June 26, 2017 Patient (Movie Review)
With ReturnStyle Picture’s Patient, Jason Sheedy (Bloodline 2009, Inkblots 2010) explores the idea of literal paralysis in the face of true horror. Winner of best film at 2016’s Nocturna Madrid International Fantastic Film Festival, on May 16, 2017 Patient made its DVD premiere thanks to MTI Home Video. Starring Anney Reese (Re Inc 2015, Yoghurt: More Than Just Bacteria Poop 2017) and Bret Brooks (Vent 2009, Halt and Catch Fire series), the film is a confident production, mixing visceral Body Horror with intimate character-focused thrills for an ultimately fascinating concoction.
Patient is another in a long line of an always popular Horror sub-genre: the small scale, limited location film that wrings half its scares from its intense claustrophobia. In many ways, it is actually a very successful example of this: despite being obviously designed with a small budget in mind, the film usually neither feels or looks cheap, and actually manages to build an interesting world out of its limited tool-set.
This comes on display quickly, with the film’s cold open eschewing the conventions of the horror slow build and immediately establishing a level of supernatural danger that most similar films would not be comfortable so quickly jumping into. It is a refreshing turn for the audience, who get to skip a pondering first act with quick confirmation that this is exactly the type of film they assumed it to be, and it is even pulled off with the little bit of visual panache that helps so much to elevate any scene.
From there, Patient shifts into something much more interesting than its marketing might suggest, adopting the rhythms and the style of a stage play. Again, it would be easy to write off a limited location experiment like this as gimmicky, but Patient manages to play into its strengths by building a set of fleshed out characters matched by performances that place them firmly within the auspices of the real world. To put it simply; the limited location puts an emphasis on character, and that emphasis is thankfully not squandered here.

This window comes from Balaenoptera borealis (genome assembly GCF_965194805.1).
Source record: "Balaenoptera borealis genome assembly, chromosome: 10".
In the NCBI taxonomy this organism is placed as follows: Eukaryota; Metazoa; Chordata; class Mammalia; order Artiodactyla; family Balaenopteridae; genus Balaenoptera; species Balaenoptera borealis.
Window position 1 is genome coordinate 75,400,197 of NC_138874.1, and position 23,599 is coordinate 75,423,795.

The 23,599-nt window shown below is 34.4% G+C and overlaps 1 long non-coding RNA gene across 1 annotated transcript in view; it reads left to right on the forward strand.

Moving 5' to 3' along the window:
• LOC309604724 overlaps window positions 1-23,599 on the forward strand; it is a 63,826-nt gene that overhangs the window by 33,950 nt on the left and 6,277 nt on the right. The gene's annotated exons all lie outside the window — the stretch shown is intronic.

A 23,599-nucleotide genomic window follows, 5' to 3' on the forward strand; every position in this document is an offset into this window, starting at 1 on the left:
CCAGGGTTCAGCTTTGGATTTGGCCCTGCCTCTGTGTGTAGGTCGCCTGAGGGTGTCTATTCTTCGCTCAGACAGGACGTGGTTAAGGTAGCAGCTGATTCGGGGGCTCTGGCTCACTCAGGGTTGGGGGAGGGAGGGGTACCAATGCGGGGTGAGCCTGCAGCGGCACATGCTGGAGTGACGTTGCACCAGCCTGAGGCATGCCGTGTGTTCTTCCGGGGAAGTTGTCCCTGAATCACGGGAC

Reese in particular should be singled out for her performance; despite being confined to a bed for virtually the entire movie, she conveys a lot through little movement. In fact, most of the human characters have a degree of subtlety to them that’s refreshing; lower budget Horror films often have an issue rounding out their casts without enlisting performers who go over the top with the material, but that is mostly not on display here.
Again, this is true for the characters who are ostensibly “human.” Unfortunately, the supernatural menace is oversold, with performances that are designed to sharply contrast with the rest of the casts more grounded interpretation but just end up making the threat seem cheesy. The menacing old lady on display is too “on-type,” in everything from her rasping voice to her bugged out eyes. Naturally, this shatters some of the menace.
That having been said, Patient is well composed on a scene-by-scene basis, the editing doing its job well in building towards the scares. Of special note here is the sound effects and music, which are employed sparingly but effectively. The sound effects seem to have had real care put into them, giving much of the Horror a truly visceral bite – violence sounds as horrifying as it should, making this not a film for the squeamish. Another positive check in this column would be some of the physical effects, including the blood effects; the blood is thick and viscous, a visual that gives the film’s events weight.
Not all of the film’s effects are so successful however; it unfortunately has a real problem with shaky-cam, namely its overuse of it. The shaky-cam often adds little to the scenes it is employed in, and is more distracting than anything. As said before, this is a film that finds its strength in being somewhat similar to a stage-play; a less obvious dollop of visual style would have probably benefited it greatly.
All in all, Patient is a far more effective Horror film than you might at first guess, bringing the intensity of a narrow scope to a premise that could have played out in a thousand ways more predictable than it does. For that, CrypticRock gives it 3.5 out of 5 stars.